People like stuff, and they like to be able to get stuff in a convenient, fun place where shopping is an experience, even in Kuwait:
- Never mind Iraq. The British invasion began this morning, well south of the border, when Sir Richard Branson, president and CEO of The Virgin Group, breezed into Kuwait City. He is here to open the Middle East’s largest Virgin Megastore – a marble-and-glass behemoth in the swanky Marina Mall overlooking the Persian Gulf.
“I DON’T think I’ve ever seen a more beautiful shopping center in the world!” he says, as flashbulbs flicker and tuxedoed waiters serve tea and canapes. Branson says he realizes that with war looming in Iraq, “it may not be the most auspicious time” to open a new record store in Kuwait. “But business,” he declares, “must carry on.”
“Inshallah,” says a woman in the crowd. “God willing.”
The new Virgin Megastore is situated in Kuwait’s Salmiya district, a governate whose main drag would look at home in Miami or Houston. Since the American liberation of Kuwait 12 years ago, the trappings of Western consumer culture are everywhere here. Oil-rich young people cruise the palm-lined streets in Ferraris and Porsches. Sophisticates in Armani sip grande lattes at a Starbucks across the street from a movie theater that is currently playing “Die Another Day,” the new James Bond movie. On my first day in Kuwait, a Kuwaiti friend asked, “Have you had the new Five-Star Burger at Hardee’s?” We ended up eating chili-cheese fries at Johnny Rockets, a diner decorated like a 1950s soda shop.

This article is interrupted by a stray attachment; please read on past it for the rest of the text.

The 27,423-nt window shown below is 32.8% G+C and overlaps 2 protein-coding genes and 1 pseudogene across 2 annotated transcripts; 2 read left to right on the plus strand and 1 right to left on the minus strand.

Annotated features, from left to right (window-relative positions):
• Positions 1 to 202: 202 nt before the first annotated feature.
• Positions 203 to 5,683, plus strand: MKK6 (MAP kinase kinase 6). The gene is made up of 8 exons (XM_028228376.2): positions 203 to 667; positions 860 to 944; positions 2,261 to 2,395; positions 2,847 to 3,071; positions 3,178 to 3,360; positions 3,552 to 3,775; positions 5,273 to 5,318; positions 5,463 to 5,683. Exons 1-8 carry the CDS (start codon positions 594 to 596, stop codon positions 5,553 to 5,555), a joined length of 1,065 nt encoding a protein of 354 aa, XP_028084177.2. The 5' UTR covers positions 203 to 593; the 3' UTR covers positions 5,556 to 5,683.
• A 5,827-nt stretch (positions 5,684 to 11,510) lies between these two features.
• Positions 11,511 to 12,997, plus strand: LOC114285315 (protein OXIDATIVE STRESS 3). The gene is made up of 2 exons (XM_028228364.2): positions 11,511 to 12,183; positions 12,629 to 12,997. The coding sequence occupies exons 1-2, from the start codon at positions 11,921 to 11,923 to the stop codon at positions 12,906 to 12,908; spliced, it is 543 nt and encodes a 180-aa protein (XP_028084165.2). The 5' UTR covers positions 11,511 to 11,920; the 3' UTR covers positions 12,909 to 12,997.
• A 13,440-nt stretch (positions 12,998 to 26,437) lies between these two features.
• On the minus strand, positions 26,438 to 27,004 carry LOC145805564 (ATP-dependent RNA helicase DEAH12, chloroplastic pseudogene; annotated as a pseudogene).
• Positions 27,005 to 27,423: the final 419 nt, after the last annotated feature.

Kuwait has not yet morphed completely into South Beach. Until it was taken down recently, the Virgin store featured a giant red billboard that read: IF IT ISN’T BANNED, WE’VE GOT IT. “This is not a joke,” the store’s manager reassures me. Government censors still snip questionable scenes and lyrics from movies and songs. But Branson, ever adventurous, says he’ll actively campaign to change Kuwait’s laws if he thinks they’re wrong. “We won’t keep quiet if we think it’s a stupid, stupid rule,” he says. [Newsweek]
The thing about business is, you can’t force people to buy things they don’t want. Of course crass commercialism meets with resistance in a place like Kuwait – it meets with resistance here – but freedom of choice is addicting and once people get used to being able to buy what they want, they eventually believe they should be able to think and live how they want.
- It’s still an open question whether Kuwait will continue to be a safe place for American and British troops and businesses in the run-up to a possible war with Iraq. Military officials have already locked the troops on base, canceling once-frequent “morale” trips to Kuwait City. But Sir Richard doesn’t seem concerned about his debut. He’s already thinking about his own march to Iraq’s capital. “I hope one day we will open a shop in Baghdad,” he says.
If it exists, you will.